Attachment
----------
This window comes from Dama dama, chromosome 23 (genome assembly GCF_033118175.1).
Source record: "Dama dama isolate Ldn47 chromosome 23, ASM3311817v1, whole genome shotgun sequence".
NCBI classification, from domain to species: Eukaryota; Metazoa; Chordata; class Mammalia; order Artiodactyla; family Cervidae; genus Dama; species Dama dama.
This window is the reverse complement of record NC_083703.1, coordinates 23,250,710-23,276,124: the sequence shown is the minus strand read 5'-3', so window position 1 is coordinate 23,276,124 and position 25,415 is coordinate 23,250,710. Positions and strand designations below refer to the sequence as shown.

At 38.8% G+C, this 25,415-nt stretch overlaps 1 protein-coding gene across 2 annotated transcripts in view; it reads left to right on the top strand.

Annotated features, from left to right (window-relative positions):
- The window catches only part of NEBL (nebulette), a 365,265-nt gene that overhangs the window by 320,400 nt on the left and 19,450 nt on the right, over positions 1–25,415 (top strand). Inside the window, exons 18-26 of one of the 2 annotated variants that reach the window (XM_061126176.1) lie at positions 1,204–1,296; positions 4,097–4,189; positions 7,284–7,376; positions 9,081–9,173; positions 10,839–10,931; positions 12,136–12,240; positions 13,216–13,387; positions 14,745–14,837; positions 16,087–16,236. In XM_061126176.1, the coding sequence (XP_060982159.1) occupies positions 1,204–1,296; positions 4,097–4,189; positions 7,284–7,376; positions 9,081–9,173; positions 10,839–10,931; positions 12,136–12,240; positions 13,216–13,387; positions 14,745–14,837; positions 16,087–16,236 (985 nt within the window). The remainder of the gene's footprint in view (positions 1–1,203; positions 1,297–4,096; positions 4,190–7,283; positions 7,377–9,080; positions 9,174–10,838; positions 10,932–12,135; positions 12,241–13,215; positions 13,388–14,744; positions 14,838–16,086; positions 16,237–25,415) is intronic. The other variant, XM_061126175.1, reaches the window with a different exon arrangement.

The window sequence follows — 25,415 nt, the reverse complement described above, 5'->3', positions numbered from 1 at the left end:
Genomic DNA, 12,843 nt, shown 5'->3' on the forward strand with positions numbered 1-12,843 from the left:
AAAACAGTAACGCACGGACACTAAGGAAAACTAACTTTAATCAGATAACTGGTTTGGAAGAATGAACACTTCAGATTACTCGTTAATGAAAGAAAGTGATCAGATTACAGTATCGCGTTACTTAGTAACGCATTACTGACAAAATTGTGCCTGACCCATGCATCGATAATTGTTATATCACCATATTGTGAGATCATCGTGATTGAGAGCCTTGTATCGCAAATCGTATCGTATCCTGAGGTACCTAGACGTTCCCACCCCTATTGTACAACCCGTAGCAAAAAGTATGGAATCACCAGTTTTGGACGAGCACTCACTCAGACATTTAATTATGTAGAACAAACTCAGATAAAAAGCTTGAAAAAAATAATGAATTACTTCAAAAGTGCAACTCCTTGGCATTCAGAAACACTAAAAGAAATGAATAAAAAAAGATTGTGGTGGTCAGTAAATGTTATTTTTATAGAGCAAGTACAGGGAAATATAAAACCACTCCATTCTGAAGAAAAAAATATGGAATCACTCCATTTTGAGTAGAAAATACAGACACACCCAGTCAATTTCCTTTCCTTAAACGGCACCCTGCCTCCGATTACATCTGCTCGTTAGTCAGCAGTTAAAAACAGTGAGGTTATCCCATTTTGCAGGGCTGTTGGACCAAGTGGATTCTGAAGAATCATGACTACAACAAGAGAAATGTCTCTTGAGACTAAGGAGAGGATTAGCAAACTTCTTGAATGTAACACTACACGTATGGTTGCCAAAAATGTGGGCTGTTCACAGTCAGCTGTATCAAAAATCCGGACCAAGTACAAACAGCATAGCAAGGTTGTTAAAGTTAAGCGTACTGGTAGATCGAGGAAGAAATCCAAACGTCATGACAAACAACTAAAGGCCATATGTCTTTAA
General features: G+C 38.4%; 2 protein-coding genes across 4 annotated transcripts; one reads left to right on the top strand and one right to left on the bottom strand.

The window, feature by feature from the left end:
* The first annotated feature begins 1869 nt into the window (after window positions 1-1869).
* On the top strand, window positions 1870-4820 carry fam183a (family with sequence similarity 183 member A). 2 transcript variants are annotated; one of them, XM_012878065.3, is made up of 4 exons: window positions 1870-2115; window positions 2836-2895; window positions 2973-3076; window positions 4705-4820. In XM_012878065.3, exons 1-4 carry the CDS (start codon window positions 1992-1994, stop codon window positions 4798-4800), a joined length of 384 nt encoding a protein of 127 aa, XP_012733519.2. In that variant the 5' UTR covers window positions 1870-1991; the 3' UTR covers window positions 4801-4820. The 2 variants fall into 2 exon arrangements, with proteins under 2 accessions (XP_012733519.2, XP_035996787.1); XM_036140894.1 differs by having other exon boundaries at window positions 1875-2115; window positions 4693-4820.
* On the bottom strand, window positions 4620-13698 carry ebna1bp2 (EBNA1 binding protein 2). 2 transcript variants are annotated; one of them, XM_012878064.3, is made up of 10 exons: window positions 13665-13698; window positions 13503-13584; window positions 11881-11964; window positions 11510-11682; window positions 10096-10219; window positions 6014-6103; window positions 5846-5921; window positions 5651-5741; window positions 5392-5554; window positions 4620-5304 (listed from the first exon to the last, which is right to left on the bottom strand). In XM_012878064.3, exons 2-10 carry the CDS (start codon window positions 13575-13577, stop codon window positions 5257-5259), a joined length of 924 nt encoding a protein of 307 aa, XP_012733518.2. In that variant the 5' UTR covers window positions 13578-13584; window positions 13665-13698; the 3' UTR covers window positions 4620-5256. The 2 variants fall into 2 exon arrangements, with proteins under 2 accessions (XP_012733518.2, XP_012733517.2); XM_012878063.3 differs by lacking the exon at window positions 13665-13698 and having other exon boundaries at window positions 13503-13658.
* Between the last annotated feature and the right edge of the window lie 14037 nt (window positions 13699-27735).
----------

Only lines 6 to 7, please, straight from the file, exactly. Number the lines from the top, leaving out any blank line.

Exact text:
Annotated features, from left to right (window-relative positions):
- The window catches only part of NEBL (nebulette), a 365,265-nt gene that overhangs the window by 320,400 nt on the left and 19,450 nt on the right, over positions 1–25,415 (top strand). Inside the window, exons 18-26 of one of the 2 annotated variants that reach the window (XM_061126176.1) lie at positions 1,204–1,296; positions 4,097–4,189; positions 7,284–7,376; positions 9,081–9,173; positions 10,839–10,931; positions 12,136–12,240; positions 13,216–13,387; positions 14,745–14,837; positions 16,087–16,236. In XM_061126176.1, the coding sequence (XP_060982159.1) occupies positions 1,204–1,296; positions 4,097–4,189; positions 7,284–7,376; positions 9,081–9,173; positions 10,839–10,931; positions 12,136–12,240; positions 13,216–13,387; positions 14,745–14,837; positions 16,087–16,236 (985 nt within the window). The remainder of the gene's footprint in view (positions 1–1,203; positions 1,297–4,096; positions 4,190–7,283; positions 7,377–9,080; positions 9,174–10,838; positions 10,932–12,135; positions 12,241–13,215; positions 13,388–14,744; positions 14,838–16,086; positions 16,237–25,415) is intronic. The other variant, XM_061126175.1, reaches the window with a different exon arrangement.